SELECT v.data->'verb_name' || '^' || (r.data->'named_acl_name') AS 
               grantee.right_entity_id AS grantee_id
        FROM relationships grantee
        JOIN relationships grant ON
             grantee.left_entity_id = grant.right_entity_id AND
             grantee.relationship_type_id IN (10421, 10431, 13591, 13921)
             AND grant.relationship_type_id = 10331
        JOIN relationships perm_actions ON
             grantee.left_entity_id = perm_actions.right_entity_id AND
             perm_actions.relationship_type_id = 10381
        JOIN relationships verb_in_vs ON
             verb_in_vs.right_entity_id = perm_actions.left_entity_id AND
             verb_in_vs.relationship_type_id = 10371
        JOIN entities v ON v.id = verb_in_vs.left_entity_id
        JOIN entities r ON r.id = grant.left_entity_id;

  (This query uses a bit of an EAV schema.  There's an "entities" table
  with an hstore column for storing attributes ("data") and another
  table, "relationships" that has (relationship_type_id, left_entity_id,
  right_entity_id) columns and which is indexed by both, left_entity_id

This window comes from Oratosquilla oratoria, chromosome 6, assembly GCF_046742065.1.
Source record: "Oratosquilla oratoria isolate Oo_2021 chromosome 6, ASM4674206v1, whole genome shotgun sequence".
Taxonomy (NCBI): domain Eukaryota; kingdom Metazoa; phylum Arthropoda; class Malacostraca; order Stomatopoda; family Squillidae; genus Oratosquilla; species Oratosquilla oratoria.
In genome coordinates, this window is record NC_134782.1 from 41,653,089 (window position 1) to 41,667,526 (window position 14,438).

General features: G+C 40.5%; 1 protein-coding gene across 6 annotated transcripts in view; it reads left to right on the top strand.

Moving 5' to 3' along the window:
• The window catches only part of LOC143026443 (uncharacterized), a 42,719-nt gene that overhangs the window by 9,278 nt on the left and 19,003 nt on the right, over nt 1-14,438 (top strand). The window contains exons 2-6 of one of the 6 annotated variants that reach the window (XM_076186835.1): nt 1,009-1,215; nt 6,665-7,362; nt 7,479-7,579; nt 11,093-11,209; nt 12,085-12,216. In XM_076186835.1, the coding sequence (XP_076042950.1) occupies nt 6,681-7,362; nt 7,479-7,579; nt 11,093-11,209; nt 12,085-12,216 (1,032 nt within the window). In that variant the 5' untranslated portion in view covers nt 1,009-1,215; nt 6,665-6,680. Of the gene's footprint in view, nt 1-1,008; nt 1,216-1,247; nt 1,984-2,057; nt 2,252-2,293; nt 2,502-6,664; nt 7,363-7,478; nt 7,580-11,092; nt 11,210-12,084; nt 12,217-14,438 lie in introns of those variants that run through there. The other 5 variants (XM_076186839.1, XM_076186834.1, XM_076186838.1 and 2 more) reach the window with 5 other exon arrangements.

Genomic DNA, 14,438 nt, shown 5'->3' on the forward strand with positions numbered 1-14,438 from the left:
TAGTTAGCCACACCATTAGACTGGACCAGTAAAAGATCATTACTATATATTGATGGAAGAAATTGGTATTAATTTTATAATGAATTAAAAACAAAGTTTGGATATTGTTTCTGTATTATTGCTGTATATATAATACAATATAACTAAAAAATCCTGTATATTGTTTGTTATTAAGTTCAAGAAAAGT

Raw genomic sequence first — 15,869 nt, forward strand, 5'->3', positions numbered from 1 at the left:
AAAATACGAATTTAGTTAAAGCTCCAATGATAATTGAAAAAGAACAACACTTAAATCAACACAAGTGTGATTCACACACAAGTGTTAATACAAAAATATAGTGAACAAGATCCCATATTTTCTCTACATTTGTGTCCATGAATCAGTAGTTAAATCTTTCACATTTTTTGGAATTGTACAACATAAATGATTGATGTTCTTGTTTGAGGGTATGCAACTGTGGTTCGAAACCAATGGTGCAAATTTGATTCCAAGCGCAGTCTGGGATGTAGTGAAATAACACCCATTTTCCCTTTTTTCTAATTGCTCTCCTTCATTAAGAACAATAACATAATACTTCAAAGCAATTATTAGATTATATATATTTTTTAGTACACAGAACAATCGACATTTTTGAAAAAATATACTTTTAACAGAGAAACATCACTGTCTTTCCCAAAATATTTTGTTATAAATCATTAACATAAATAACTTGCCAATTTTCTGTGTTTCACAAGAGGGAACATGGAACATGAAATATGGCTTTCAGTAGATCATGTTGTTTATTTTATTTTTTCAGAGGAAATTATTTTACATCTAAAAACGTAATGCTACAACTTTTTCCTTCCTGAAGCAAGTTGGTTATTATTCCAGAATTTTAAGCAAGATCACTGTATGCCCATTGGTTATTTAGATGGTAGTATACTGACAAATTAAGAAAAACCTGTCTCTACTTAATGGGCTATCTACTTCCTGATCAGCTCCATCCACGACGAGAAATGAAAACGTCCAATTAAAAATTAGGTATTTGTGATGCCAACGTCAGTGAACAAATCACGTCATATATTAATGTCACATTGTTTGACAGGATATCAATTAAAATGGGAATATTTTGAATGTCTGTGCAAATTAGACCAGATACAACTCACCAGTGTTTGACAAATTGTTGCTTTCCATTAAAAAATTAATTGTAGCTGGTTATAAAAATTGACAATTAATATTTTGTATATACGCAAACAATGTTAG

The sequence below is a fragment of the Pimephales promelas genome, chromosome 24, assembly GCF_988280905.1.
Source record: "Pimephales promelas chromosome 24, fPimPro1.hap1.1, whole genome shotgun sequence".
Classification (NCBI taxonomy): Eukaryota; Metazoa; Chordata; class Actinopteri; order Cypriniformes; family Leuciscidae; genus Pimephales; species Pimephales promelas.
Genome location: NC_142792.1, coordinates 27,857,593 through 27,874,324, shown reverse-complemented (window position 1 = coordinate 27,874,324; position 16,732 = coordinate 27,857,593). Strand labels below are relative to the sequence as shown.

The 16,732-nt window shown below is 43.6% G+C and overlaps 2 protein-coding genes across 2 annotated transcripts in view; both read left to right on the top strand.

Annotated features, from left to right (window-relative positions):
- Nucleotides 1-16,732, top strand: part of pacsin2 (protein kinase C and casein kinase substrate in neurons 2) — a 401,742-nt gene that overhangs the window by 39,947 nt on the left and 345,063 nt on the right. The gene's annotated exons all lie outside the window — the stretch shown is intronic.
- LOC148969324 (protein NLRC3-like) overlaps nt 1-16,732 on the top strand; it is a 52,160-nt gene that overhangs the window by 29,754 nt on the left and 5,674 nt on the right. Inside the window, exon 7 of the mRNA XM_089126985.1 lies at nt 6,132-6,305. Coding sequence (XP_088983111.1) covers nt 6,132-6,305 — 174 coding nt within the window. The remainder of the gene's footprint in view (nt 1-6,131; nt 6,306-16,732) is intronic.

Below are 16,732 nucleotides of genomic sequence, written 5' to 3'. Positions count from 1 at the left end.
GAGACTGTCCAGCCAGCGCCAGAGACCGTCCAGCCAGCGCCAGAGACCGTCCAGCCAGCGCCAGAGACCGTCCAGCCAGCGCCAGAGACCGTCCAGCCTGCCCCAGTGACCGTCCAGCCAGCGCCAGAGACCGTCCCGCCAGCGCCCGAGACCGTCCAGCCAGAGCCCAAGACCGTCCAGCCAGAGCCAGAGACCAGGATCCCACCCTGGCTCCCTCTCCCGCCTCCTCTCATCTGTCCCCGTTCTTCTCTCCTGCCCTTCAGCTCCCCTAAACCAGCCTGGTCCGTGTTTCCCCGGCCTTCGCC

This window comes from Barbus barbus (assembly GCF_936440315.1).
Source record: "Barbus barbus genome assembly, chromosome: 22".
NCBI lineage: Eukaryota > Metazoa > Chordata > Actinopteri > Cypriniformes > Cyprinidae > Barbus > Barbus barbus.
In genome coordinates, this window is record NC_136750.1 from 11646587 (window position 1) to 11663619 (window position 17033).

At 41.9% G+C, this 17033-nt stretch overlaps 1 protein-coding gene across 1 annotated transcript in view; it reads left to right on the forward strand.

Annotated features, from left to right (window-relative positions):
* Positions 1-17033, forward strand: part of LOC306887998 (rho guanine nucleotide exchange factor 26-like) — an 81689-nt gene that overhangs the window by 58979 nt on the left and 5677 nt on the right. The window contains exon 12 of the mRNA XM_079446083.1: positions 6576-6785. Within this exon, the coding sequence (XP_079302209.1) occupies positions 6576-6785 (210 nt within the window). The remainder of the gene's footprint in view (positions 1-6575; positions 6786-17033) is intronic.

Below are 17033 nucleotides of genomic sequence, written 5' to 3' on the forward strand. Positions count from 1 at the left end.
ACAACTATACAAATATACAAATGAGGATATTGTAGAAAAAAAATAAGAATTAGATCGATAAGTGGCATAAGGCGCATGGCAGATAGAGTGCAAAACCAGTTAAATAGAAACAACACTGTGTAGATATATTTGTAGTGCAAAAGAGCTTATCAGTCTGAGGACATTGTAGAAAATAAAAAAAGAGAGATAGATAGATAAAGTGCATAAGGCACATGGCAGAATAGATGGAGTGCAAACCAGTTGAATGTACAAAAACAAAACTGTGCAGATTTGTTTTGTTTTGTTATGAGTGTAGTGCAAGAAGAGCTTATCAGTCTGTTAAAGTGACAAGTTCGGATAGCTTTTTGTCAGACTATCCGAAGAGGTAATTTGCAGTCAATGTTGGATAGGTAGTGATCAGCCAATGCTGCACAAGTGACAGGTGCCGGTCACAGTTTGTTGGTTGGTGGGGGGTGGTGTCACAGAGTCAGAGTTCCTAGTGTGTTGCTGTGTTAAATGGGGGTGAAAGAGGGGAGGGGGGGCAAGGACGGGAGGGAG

and right_entity_id.  EAV schemas hide relevant information from the
  query planner, so there is that.)

The query plan for this is about as fast as one could hope.  After all,
it has to scan many of the rows.

Now suppose we were adding a new 'grantee' and wanted to generate the
additions that would result in the MV.  We could add this constraint to
the query:

        WHERE grantee.left_entity_id = NEW.left_entity_id AND
            grantee.right_entity_id = NEW.right_entity_id;

Now we've basically [almost] fully-specified the primary key for the
grantee table source.

The resulting query plan is actually pretty good.  It has the grantee
table source as the first table source in the inner-most loop.

If I re-write the query using WITH CTEs to get a similarly good plan,
then query preparation runs about 250x faster.

Since I want to update (for some kinds of changes) an MV based on this
query, and I want to do it from some triggers.  I need this to be fast.

I'm not sure when trigger functions' queries get re-prepared, so maybe
I'm concerned over nothing much?

> > I'd appreciate a review, for sure.  Thanks!
> Would it be possible to get your approach running using tables
> and/or (non-materialized) views as an extension?  A trigger-based
> way to maintain pseudo-MVs via triggers might make an interesting
> extension, possibly even included in contrib if it could be shown
> to have advantages over built-in MVs for some non-trivial
> applications.

I can certainly send a patch to include this in /contrib.

> > There's a gotcha w.r.t. NULL columns, but it affects the built-in
> > REFRESH as well, IIRC.  The commentary in our implementation
> > discusses that in more detail.
> Could you report that on a new thread on the lists?  I've seen
> comments about such a "gotcha", but am not clear on the details.
> It probably deserves its own thread.  Once understood, we can
> probably fix it.

OK, will do.